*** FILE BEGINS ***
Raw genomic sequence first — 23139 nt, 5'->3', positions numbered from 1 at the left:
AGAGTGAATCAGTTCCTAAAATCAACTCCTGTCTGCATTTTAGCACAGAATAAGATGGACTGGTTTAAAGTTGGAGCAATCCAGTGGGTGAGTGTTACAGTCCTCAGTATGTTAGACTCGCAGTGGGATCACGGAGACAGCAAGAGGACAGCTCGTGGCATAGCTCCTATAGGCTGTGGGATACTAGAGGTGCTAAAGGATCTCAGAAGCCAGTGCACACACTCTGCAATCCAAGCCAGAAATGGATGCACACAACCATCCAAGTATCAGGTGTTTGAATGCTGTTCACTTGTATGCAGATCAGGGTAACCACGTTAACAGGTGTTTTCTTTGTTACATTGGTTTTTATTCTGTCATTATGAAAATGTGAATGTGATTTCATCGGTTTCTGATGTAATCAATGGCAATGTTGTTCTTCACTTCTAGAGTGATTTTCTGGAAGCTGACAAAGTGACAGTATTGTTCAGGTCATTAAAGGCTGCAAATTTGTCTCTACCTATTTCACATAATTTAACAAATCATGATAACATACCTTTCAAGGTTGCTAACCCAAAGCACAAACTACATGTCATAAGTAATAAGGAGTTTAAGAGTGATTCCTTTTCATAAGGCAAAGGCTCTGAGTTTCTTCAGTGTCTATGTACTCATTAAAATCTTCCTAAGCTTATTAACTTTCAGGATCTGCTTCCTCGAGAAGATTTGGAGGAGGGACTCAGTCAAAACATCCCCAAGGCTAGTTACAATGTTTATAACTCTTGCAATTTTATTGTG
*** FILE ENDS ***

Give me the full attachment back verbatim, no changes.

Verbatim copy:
Raw genomic sequence first — 23139 nt, 5'->3', positions numbered from 1 at the left:
AGAGTGAATCAGTTCCTAAAATCAACTCCTGTCTGCATTTTAGCACAGAATAAGATGGACTGGTTTAAAGTTGGAGCAATCCAGTGGGTGAGTGTTACAGTCCTCAGTATGTTAGACTCGCAGTGGGATCACGGAGACAGCAAGAGGACAGCTCGTGGCATAGCTCCTATAGGCTGTGGGATACTAGAGGTGCTAAAGGATCTCAGAAGCCAGTGCACACACTCTGCAATCCAAGCCAGAAATGGATGCACACAACCATCCAAGTATCAGGTGTTTGAATGCTGTTCACTTGTATGCAGATCAGGGTAACCACGTTAACAGGTGTTTTCTTTGTTACATTGGTTTTTATTCTGTCATTATGAAAATGTGAATGTGATTTCATCGGTTTCTGATGTAATCAATGGCAATGTTGTTCTTCACTTCTAGAGTGATTTTCTGGAAGCTGACAAAGTGACAGTATTGTTCAGGTCATTAAAGGCTGCAAATTTGTCTCTACCTATTTCACATAATTTAACAAATCATGATAACATACCTTTCAAGGTTGCTAACCCAAAGCACAAACTACATGTCATAAGTAATAAGGAGTTTAAGAGTGATTCCTTTTCATAAGGCAAAGGCTCTGAGTTTCTTCAGTGTCTATGTACTCATTAAAATCTTCCTAAGCTTATTAACTTTCAGGATCTGCTTCCTCGAGAAGATTTGGAGGAGGGACTCAGTCAAAACATCCCCAAGGCTAGTTACAATGTTTATAACTCTTGCAATTTTATTGTG